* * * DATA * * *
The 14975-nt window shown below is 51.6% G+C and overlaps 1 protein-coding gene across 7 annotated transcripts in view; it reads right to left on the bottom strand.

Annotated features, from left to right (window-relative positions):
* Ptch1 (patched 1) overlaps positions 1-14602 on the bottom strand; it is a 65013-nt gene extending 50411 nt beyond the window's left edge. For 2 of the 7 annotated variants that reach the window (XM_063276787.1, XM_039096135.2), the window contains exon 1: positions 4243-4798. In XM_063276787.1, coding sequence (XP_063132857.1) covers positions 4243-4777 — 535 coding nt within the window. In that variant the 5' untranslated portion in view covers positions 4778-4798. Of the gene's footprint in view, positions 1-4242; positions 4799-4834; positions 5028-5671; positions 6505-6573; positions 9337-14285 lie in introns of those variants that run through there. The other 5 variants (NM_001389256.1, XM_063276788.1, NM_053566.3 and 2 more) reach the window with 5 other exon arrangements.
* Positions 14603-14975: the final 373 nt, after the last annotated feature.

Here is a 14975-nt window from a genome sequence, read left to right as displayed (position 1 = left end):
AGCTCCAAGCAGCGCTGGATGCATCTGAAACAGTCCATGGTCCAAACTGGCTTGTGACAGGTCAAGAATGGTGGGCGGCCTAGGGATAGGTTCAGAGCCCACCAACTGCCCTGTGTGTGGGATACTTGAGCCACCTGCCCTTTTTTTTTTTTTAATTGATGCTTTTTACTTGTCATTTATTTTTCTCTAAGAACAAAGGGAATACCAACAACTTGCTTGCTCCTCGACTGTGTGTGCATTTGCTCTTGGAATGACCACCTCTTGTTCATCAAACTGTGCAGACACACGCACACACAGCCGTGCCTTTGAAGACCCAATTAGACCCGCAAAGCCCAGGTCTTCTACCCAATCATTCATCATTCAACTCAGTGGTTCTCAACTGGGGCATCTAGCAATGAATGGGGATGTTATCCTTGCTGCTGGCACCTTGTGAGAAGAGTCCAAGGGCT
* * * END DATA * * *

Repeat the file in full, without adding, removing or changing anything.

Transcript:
The 14975-nt window shown below is 51.6% G+C and overlaps 1 protein-coding gene across 7 annotated transcripts in view; it reads right to left on the bottom strand.

Annotated features, from left to right (window-relative positions):
* Ptch1 (patched 1) overlaps positions 1-14602 on the bottom strand; it is a 65013-nt gene extending 50411 nt beyond the window's left edge. For 2 of the 7 annotated variants that reach the window (XM_063276787.1, XM_039096135.2), the window contains exon 1: positions 4243-4798. In XM_063276787.1, coding sequence (XP_063132857.1) covers positions 4243-4777 — 535 coding nt within the window. In that variant the 5' untranslated portion in view covers positions 4778-4798. Of the gene's footprint in view, positions 1-4242; positions 4799-4834; positions 5028-5671; positions 6505-6573; positions 9337-14285 lie in introns of those variants that run through there. The other 5 variants (NM_001389256.1, XM_063276788.1, NM_053566.3 and 2 more) reach the window with 5 other exon arrangements.
* Positions 14603-14975: the final 373 nt, after the last annotated feature.

Here is a 14975-nt window from a genome sequence, read left to right as displayed (position 1 = left end):
AGCTCCAAGCAGCGCTGGATGCATCTGAAACAGTCCATGGTCCAAACTGGCTTGTGACAGGTCAAGAATGGTGGGCGGCCTAGGGATAGGTTCAGAGCCCACCAACTGCCCTGTGTGTGGGATACTTGAGCCACCTGCCCTTTTTTTTTTTTTAATTGATGCTTTTTACTTGTCATTTATTTTTCTCTAAGAACAAAGGGAATACCAACAACTTGCTTGCTCCTCGACTGTGTGTGCATTTGCTCTTGGAATGACCACCTCTTGTTCATCAAACTGTGCAGACACACGCACACACAGCCGTGCCTTTGAAGACCCAATTAGACCCGCAAAGCCCAGGTCTTCTACCCAATCATTCATCATTCAACTCAGTGGTTCTCAACTGGGGCATCTAGCAATGAATGGGGATGTTATCCTTGCTGCTGGCACCTTGTGAGAAGAGTCCAAGGGCT